Thanks to everyone who was able to tune in to the radio show last night. We hope to have a replay available for download on the website. The show was a blast, especially our interview with former Sharks player Mark Smith – who was amazingly candid and really entertaining. Great stuff.

One hot topic that we heard from some callers on the radio show has been in line with my final rallying cry to Sharks management. Doug Wilson has to be looking for an upgrade on the blueline. Now, I’m not talking about someone to come in and play a Kent Huskins type #5 role – I’m looking for a guy who can log big minutes, do the dirty works like block shots, kill penalties, dish out big hits – and also not be a total stiff offensively. It’s clear the Sharks 0-2-1 record against the Flames and Hawks is reason for concern, and the main difference between the Sharks and the other two teams are their top four d-men are flat out better than ours. I think Doug Wilson did an outstanding job in the offseason of making a Naughty and Nice list and managed to get rid of the three players currently under contract who were at the top of the Naughty list in Ehrhoff, Michalek and Cheechoo. So, who is next on the Naughty list? I think it has to be Vlasic.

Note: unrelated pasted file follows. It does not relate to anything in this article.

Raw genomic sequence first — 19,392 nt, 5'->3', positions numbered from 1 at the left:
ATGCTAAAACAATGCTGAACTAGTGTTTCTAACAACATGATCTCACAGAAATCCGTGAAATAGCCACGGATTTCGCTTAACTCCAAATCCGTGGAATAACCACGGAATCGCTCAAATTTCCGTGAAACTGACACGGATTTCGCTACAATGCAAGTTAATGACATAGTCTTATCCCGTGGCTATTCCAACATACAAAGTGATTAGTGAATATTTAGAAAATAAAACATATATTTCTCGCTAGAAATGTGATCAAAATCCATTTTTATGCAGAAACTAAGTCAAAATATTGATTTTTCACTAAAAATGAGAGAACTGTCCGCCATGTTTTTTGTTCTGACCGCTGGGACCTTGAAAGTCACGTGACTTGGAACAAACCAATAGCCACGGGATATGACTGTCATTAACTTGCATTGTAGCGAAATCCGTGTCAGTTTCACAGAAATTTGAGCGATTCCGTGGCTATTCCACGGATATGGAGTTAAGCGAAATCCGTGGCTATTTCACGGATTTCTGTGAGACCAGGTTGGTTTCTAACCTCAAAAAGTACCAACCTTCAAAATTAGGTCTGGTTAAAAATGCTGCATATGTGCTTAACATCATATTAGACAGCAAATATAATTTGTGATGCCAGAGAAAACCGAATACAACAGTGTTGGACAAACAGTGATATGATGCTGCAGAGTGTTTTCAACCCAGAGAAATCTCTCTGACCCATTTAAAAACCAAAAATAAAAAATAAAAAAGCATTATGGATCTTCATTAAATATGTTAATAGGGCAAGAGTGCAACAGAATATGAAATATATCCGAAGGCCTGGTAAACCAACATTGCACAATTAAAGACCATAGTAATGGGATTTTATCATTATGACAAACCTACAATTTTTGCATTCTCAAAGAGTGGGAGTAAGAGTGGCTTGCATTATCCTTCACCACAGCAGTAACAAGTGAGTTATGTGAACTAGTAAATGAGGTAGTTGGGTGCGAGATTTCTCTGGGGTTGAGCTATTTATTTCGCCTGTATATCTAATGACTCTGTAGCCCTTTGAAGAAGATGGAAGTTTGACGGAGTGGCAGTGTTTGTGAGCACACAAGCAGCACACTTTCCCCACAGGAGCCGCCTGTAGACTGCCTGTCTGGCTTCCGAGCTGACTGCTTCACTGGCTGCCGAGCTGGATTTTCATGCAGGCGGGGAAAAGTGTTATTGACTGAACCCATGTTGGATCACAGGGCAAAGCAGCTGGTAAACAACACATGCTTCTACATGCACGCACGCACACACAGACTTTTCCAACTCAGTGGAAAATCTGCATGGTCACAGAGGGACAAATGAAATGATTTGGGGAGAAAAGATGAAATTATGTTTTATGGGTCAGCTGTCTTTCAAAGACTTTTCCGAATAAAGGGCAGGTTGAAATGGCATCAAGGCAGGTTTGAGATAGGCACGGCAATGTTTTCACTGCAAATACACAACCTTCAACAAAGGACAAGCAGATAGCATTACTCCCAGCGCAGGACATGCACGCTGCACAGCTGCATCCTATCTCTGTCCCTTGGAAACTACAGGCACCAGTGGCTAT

Dan Boyle and Douglas Murray are untouchable. The team has made a commitment to Rob Blake by making him the Captain for this season, and I also suspect for next season – I’m 99.9% sure that there is a handshake, wink/wink, nudge/nudge, say no more agreement between Blake and DW that he is coming back for 2010-11. That leaves Vlasic in a put up or shut up situation, and I think he might be beginning to go silent…So, Doug Wilson should parlay his depth at the forward position and find a guy who can jump in and take this team over the top. Guys like Phaneuf, Shea Weber and Chara are not worth discussing – so I’m going to kick off a new weekly series where I’m going to bring a top four blueliner to your attention and why I think he’d be a good fit for the Sharks and what I think it would cost Doug Wilson to acquire him.

This weeks target:

St. Louis Blues/Barett Jackman

St. Louis Blues/Barret Jackman

Jackman is a stud and doesn’t get a ton of press because he’s been playing for a bad team that finally broke through and made the playoffs last year. In case you’re not familiar with Jackman, let me introduce you. He is the guy who stands in the net and blocks an empty net slap shot attempt like a human brick wall.